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Briefs:Twain museum tour includes home of Huckleberry Finn

| Sunday, June 10, 2007

Huckleberry Finn is finally getting his due. Huck and Tom Sawyer were fictional characters based on boys Samuel Clemens knew growing up in Hannibal, Mo. Clemens, whose pen name was Mark Twain, immortalized the boys in "The Adventures of Tom Sawyer" and "The Adventures of Huckleberry Finn." Now, the building known as the Huckleberry Finn House is open to the public. The Huck character was based on Tom Blankenship, the son of a drunkard who lived in a ramshackle house near the Mississippi River. The house is located behind the home where Clemens grew up, and sits on the site where the Blankenship family lived. The original house was demolished in 1911. The family that owned the land donated it to the foundation, and the family of a former official at the Mark Twain Boyhood Home and Museum paid for the reconstruction. The reconstruction of the exterior was based upon photographs taken from that period.

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Cleveland's Great Lakes Brewing pairs food, beer

U.S. beer drinkers are becoming more sophisticated in their suds consumption, matching beer with food and experimenting with varieties different than those promoted on football Sunday TV commercials. In Cleveland, the century-old mahogany bar at Great Lakes Brewing Co. has seen its clientele change over the years. Originally, hardworking locals bellied up -- like famed crime-fighter Eliot Ness, who frequented the place decades earlier when it was called the Market Street Exchange. The locals still show up, but on weekends the parking lot is filled with out-of-state plates from as far away as Nevada and Florida. Beer drinkers come for a taste of the brewery's award-winning Dortmunder Gold, a crisp lager; and Edmund Fitzgerald Porter, named for the ore carrier that sank in Lake Superior in 1975 during a storm as dark as the chocolatey black brew. If you ask for a Bud Light, tour and tasting guide Chas Murray will offer you a glass of tap water. The brewery has a restaurant where manager Pete Gerome will help customers pair beer with food.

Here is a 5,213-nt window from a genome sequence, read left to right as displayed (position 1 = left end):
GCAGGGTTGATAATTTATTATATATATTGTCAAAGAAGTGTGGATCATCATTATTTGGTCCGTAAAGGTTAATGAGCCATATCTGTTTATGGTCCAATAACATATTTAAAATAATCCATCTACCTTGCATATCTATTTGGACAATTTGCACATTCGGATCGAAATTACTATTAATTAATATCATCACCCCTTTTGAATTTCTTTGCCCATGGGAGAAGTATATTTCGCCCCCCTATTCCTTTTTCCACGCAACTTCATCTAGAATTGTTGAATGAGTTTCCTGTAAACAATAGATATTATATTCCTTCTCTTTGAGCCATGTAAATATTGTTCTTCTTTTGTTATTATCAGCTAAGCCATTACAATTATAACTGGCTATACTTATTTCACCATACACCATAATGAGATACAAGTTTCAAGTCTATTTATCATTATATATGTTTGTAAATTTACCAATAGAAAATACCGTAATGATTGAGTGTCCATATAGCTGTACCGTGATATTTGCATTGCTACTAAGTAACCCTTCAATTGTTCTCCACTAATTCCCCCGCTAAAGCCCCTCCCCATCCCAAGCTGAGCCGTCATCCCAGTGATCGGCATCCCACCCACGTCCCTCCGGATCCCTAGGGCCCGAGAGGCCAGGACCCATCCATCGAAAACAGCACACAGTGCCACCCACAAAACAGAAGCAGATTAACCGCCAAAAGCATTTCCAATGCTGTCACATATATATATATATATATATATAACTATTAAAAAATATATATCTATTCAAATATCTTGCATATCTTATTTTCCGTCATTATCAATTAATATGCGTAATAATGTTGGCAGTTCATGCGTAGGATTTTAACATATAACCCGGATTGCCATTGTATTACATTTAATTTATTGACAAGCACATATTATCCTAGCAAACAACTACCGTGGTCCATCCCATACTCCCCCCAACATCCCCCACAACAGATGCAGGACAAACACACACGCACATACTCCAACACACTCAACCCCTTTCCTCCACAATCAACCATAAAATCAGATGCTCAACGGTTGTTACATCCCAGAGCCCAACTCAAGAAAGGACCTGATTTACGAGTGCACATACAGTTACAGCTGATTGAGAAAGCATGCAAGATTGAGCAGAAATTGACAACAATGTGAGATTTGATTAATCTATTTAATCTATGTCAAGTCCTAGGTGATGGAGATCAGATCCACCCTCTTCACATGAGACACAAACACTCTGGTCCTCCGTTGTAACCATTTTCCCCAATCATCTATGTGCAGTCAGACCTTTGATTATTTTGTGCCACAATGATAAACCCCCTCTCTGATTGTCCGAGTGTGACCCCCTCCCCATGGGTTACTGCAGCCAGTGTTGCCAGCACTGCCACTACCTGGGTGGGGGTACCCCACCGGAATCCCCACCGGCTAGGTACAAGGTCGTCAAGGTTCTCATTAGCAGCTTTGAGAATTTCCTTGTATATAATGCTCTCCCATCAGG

Details: 216-771-4404 or .

Armchair traveler

The Rough Guides travel book series is celebrating its 25th year with the publication of 25 pocket-size books that feature "25 ultimate experiences." Some of the books are focused on destinations: Africa, Australia, Britain & Ireland, Canada, China, Eastern Europe, Europe, France, India, Italy, Mexico and Central America, Middle East, New Zealand, South America, Southeast Asia, Spain, and the United States. Others are themed on topics like "Adventure Travel," "Ethical Travel," "Islands," "Wonders of the World," "World Food," "Places to Stay," "Journeys," and "Wildlife Adventures." The books recommend classic travel experiences from riding an elephant in Thailand to cruising the Panama Canal, seeing the Northern Lights in Alaska and walking around Uluru in Australia's Outback. The "25 ultimate" books are being published in a limited-edition print run and cost $5.99 each. Details: .

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